Dear Teen Daughter,
(I’m not posting your picture because I know you’d be angry that I shared it with every human, entity, and crumb that composes the Milky Way galaxy. (Especially because they all read my blog.) And just so you know, you DON’T look stupid.)
I’m writing you a list of the
ten eleven most important things I want you to stow in the depths of your DNA, because in a matter of years you won’t be one amongst four who love you with all their hearts, but one amongst millions billions who don’t give a crap about your heart.
1. So why don’t we start with heartbreak? It will kill, crush, and pulverize you. You’ll cry yourself drier than
the Sahara, road trips with Dad so we don’t have to stop and pee, and then some more. Give yourself time to weep, but then move on. Immerse yourself in something new (like pickle making) and get back into life. Give those pickles to a new, cuter, smarter guy.
2. You are smart. Remember that. Even when you stick your foot in your mouth, the whole world won’t think you’re stupid. They’ll think you’re human. But as I say, just because we’re smart, it doesn’t mean we don’t do stupid things.
3. Be human: care about everyone. I mean care about EVERYONE. From the Donald Trumps to the Donald Ducks, the homeless and the toothless, the hut dwellers and the tent aboders. They’re human and have the same emotional and physical needs that you do.
4. Don’t ask permission. Ex. Don’t ask, “Can I go to the mall?”, rather say those same words in a statement: “To the mall I can go.” If you give the world the option to say no, they will.
5. Protect your assets. Yes, I meant to say that. This includes your body, your brain, your spirit, and your integrity. DO NOT allow criticism, including your own, to break down your guard.
6. Aim high. Not the weed kind of high, the expectations kind of high, with guys, school, work, friends, and happiness. You’re worth it.
7. Be creative. Creativity solves problems. Unless it’s me sewing. That actually creates problems. Whatever your version of my sewing is, just avoid it.
8. Love animals. A person’s capacity to care for humans can be determined by how they treat animals. Eating certain animals doesn’t count in this. Just look at poor toothless Gator. He loves you so much.
9. Be good at finding things. Females are generally the ones who have to find everything, including finding something good in a person everyone hates. Remember how you found your sister’s tooth for the tooth fairy in the garbage can with spaghetti all over? Keep doing that.
10. Travel the world. It’s a big, big place and you’re likely to get lost, especially when you need to use a bathroom really, really badly. The more you travel, the more you’ll know your place in the world. It just might be a place with a bidet.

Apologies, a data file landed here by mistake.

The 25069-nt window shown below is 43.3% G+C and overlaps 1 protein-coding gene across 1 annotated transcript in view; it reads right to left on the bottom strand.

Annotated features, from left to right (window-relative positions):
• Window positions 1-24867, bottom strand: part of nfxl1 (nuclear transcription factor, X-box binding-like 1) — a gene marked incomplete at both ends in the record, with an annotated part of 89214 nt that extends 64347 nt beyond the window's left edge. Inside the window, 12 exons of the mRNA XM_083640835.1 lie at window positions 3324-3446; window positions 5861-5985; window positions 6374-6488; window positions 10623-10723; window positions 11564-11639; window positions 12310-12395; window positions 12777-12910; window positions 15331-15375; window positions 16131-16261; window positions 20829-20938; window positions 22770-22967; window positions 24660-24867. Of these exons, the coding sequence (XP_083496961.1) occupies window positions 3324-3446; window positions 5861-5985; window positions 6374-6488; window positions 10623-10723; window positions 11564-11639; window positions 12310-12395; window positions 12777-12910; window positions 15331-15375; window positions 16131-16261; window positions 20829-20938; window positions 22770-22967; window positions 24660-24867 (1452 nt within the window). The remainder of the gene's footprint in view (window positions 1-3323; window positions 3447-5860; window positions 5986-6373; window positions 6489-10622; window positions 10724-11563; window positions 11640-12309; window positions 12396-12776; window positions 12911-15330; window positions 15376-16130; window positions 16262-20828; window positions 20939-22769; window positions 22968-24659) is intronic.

11. Love nature. Trees are really great at helping people think, at least for me. Remember how you wore your skateboard helmet at the Bison Range because you were
scared terrified mortified of mountain lions? Do what you have to do to enjoy nature. She is a curer of every ill.
(OK, I know I said I wouldn’t put up your picture, but this was years ago and you’re both so cute. Sophie looks devious with her deadly blade of grass.)
20 thoughts on “Dear Teen Daughter”
Great advice. I’m glad that your daughter liked it too!
That was awesome. Loved you ‘tongue-in-cheek’ rewrites. And the sewing advice.
Thank you so much. It was fun to write and my daughter liked it. Success!
Barbie, that is the most gorgeous thing I’ve read in a long time – you are very wise, and your girls are very lucky. And I’m taking some of that advice – thank you.
Hi Janelle a world away! That is a really, really great compliment. Thank you so much.
I’d say you hit the nail on the head! Wonderful post and I hope your daughter reads it over & over (the good stuff you have to) & shares it with all her friends (girls & guys). I’m glad you enjoyed my post.
Thank you so much. It was fun to write. My daughter read it with only one complaint-so that means she liked it!
What a great mom you are! I really wish someone would have told me these things when I was a teen. Great job. I love your style 🙂
Oh my goodness, thank you. I have had many, many moments of not-so-greatness as a mother and a human.
Of course we all have, but this post makes up for multitudes of sins 😉
Aww! I love your style. It’s is heartfelt and witty at the same time. I was surprised to see a mother telling her teenage daughter NOT to ask permission, but that’s probably a good sign.
As far as #5, perhaps you’d be interested in reading my day 14 🙂
I really enjoyed reading this, thanks for sharing!
Thank you so much. As for permission, under our roof, it’s a must:) Thank you for commenting and I look forward to reading your blog.
Ah, I see. Don’t ask permission from the world, just from Mom and Dad 🙂
Lovely. Wish I’d done a little more of 10.
We live 10 minutes from bear country, so nature is a part of our lives. We Montanans are versatile-backcountry one day, city the next. Oh, and thank you for reading and commenting. I appreciate that.
And I realized I wrote my response to #11. Maybe I should read my own posts. Travel is one of the best things I did as a young adult. Here’s a good story:
very kewl 🙂
Thank you. It was fun to write.
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